Great Mentors Do More Than Give Advice – They Ask These Questions

Great Mentors Do More Than Give Advice – They Ask These Questions

July 15, 2019
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Being a good mentor is very important, but the question of how you become a good mentor is always up for debate. It’s about being so much more than just someone that tells you how they achieved success. One of the most common and important characteristics of all good mentors seems to be their ability to ask insightful and meaningful questions.

Asking questions to your protégé will allow you to be more insightful and offer better solutions tailored to their specific situation. You will begin to build a genuine relationship with this person where trust can be established and a mutual partnership will grow. Here are some of the questions all the good mentors ask.

  1. What Are You Reading?

Finding out about your mentee’s reading habits, interests, hobbies, and other personal questions will help you build a lasting relationship. This will also allow you insight into their lives and the way they respond to situations. When your protégé knows you are someone they can trust, they will open up to you more allowing you to help them in the best way possible.

  1. What Obstacles Are You Facing?

Mentors can provide valuable insight to overcoming obstacles when they understand just what their understudy is going through. Sometimes, the person may not have even thought about their obstacles and need to be prompted to dig deep. This will also give you an opportunity to find their strengths and weaknesses.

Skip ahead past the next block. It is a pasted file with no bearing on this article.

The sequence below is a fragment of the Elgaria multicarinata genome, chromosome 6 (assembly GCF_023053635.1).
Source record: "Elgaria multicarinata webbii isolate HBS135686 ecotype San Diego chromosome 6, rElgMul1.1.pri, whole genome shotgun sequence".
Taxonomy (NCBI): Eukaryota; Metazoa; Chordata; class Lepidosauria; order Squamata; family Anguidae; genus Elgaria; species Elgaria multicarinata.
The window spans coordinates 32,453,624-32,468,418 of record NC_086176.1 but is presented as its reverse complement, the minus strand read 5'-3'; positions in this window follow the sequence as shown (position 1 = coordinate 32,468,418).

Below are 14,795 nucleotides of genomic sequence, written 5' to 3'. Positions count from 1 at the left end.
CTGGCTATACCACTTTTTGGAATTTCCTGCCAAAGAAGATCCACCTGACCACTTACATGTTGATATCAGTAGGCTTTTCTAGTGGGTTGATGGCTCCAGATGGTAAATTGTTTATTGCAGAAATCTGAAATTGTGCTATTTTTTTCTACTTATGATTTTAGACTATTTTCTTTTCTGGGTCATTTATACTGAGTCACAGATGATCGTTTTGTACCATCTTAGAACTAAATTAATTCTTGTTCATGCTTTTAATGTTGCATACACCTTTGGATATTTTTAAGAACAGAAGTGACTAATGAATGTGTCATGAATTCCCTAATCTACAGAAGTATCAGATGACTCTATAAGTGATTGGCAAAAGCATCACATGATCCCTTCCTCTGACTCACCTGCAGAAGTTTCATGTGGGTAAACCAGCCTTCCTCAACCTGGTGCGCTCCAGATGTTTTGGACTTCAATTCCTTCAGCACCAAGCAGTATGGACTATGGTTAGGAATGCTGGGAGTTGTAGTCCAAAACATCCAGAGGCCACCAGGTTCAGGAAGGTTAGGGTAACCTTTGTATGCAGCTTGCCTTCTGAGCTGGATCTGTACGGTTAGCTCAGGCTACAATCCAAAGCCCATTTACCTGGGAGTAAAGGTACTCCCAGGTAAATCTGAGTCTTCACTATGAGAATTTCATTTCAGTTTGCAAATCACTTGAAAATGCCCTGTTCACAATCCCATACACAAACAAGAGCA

1. What Options Have You Come Up With?

Pointing out the exact solution to your protégé’s problems isn’t always the best way to go about things. You should allow your mentee to come up with potential solutions to their obstacles. There will be a time when you need to fill in the gaps to trigger a solution, but doing all the work for them will not help them grow.

  1. What Do You Want To Be Different In 3 to 5 Years?

This is a great question to help your understudy look forward to the future while determining what they can correct now to get there. A 3 to a 5-year window is perfect since it’s not so far in the future that they get distracted by how much can change over time.

  1. Tell Me More.

While this technically isn’t a question, this bold statement will prompt your mentee to provide more information on their opinion or the conclusion they came up with. Biases or blind spots that they couldn’t see before will become more obvious. You as a mentor can help expand their mind around the situation and find new ways to help.

~ Written for us by our associate Gary Sorrell, Sorrell Associates, LLC. Copyright protected. All rights reserved

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